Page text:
Check gas cap light and check engine light on

Tiny
KLDD1935@GMAIL.COM
  • MEMBER
  • 2009 BUICK LUCERNE
  • 124,000 MILES
Check gas cap light keeps coming on even after having it replaced. And engine light came on after removing cap to fill up with gas. Repair shop cleared codes and same thing happened again when removing cap to fill up with gas.
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Monday, September 20th, 2021 AT 9:11 AM

2 Replies

Tiny
ASEMASTER6371
  • EXPERT
Good morning,

Can you give me the code number that is set in the system?

The gas cap light will come on when there is a big leak in the evap system itself.

https://www.2carpros.com/articles/evap-system-code-repair

https://www.2carpros.com/articles/how-emission-control-systems-work

You would need to smoke test the system to determine the failure.

Roy
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Monday, September 20th, 2021 AT 9:29 AM
Tiny
AL514
  • EXPERT
Hello, the reason this light comes on in the first place is that the ECM (the cars computer) has run a self-test and found a large leak in the Evaporative Emission System (Evap).
This system allows the fumes from the gas tank to be taken into the intake manifold in a regulated amount and burn with the fuel in the cylinders. So it may not be the gas cap that's having the issue. It can be any of the Evap systems components from the gas tank, or the vent valve (which opens to atmosphere to allow you to fill your gas tank and also to help with purging the fumes).

It can be the Purge Valve itself (which is the actual valve that takes the fumes from the gas tank into the intake manifold). Or it can be a number of different vent lines coming from the gas tank, the Evap Canister (which stores the fumes). So you see its a pretty big system. The reason its not setting a code for the Evap system itself, is that this leak is a very large leak, so the ECM assumes its the gas cap since that's the largest opening in the system.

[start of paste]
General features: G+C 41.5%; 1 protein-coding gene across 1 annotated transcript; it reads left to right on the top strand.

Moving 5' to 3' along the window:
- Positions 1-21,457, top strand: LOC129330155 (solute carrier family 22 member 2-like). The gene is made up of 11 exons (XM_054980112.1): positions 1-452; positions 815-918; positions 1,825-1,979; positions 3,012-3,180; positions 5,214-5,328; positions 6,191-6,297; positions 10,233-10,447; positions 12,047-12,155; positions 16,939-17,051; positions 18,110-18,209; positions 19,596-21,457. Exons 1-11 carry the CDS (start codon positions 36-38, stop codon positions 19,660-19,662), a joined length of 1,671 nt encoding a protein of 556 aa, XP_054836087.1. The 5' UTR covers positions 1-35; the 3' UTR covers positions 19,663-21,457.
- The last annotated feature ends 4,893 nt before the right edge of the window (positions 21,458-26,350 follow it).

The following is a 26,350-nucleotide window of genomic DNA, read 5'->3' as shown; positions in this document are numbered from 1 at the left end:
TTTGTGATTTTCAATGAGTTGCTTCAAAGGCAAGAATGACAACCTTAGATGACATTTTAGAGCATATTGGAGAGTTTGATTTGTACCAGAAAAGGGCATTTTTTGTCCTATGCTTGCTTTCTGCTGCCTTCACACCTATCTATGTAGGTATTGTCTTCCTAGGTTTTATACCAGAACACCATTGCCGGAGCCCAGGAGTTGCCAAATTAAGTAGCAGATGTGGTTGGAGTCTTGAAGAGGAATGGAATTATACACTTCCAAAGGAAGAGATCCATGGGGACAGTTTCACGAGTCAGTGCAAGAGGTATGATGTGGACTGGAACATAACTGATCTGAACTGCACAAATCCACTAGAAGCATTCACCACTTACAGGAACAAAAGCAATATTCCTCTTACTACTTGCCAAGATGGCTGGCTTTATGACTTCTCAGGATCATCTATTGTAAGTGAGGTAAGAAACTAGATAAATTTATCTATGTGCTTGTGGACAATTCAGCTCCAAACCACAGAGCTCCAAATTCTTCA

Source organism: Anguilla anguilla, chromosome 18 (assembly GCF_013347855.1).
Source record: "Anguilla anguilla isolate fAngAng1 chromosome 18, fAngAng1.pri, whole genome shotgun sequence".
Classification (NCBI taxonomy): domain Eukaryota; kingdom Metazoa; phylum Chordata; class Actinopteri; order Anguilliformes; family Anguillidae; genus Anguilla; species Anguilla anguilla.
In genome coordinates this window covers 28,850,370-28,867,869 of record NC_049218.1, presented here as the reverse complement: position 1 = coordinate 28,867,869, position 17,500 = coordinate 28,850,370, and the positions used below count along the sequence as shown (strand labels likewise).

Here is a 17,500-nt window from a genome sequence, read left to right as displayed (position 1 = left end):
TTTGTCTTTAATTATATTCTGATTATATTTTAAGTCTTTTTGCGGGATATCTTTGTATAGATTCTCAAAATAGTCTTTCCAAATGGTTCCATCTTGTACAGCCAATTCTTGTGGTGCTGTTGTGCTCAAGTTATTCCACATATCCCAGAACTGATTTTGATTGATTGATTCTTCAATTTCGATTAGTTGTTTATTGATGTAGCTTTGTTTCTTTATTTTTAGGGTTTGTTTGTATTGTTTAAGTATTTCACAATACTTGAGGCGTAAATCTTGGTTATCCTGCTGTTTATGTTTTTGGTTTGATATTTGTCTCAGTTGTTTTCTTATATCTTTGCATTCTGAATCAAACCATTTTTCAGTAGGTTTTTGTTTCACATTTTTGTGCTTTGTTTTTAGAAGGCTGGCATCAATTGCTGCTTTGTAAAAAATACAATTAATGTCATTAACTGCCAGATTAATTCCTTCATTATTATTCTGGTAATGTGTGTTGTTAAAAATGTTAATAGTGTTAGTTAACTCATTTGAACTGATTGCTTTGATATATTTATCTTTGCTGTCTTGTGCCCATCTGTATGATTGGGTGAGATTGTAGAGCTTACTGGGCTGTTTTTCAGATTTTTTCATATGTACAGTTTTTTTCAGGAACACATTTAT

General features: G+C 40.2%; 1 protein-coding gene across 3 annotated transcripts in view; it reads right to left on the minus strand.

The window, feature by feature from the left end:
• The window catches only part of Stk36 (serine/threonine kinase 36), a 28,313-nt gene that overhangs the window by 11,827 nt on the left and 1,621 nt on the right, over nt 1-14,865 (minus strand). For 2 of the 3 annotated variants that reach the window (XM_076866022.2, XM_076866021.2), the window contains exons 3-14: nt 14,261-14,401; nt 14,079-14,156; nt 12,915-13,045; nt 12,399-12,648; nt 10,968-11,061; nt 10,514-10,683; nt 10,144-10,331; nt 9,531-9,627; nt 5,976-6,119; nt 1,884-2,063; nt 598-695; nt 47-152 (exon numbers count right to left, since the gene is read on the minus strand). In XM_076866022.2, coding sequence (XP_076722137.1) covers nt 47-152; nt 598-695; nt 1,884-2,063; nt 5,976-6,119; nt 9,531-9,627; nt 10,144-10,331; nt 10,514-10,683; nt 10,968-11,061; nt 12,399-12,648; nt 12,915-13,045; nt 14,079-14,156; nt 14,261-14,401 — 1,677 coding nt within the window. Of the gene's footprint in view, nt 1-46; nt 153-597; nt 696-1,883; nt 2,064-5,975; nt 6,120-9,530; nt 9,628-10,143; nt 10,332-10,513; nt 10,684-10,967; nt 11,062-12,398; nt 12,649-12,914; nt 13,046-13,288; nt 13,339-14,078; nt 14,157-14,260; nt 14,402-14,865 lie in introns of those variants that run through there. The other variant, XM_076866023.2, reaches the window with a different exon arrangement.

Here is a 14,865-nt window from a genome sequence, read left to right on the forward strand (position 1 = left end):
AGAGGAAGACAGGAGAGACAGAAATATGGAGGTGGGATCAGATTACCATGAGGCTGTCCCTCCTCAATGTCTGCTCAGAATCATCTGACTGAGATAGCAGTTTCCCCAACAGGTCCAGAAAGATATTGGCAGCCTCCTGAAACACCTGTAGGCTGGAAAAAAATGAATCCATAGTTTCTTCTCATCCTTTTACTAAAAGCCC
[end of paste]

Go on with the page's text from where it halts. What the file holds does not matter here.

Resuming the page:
If you open the hood, since this is such a large leak, you may be able to find a broken hose or one that came disconnected due to engine vibrations. Evap leaks can sometimes be very hard to find though as well.
Sometimes a technician will have to use a leak detector, or a smoke machine to find these type of leaks.
Pressure testing at 1 psi is also an option.
I personally use a smoke machine to find these leaks, even then they can be very hard to find,. But that's what's happening.
Doing a visual inspection under the hood is all you can really do if you haven't gone through this experience before,
Here is a guide with a video to help you if you want to try to find the leak.

https://www.2carpros.com/articles/evap-system-code-repair
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Monday, September 20th, 2021 AT 9:52 AM

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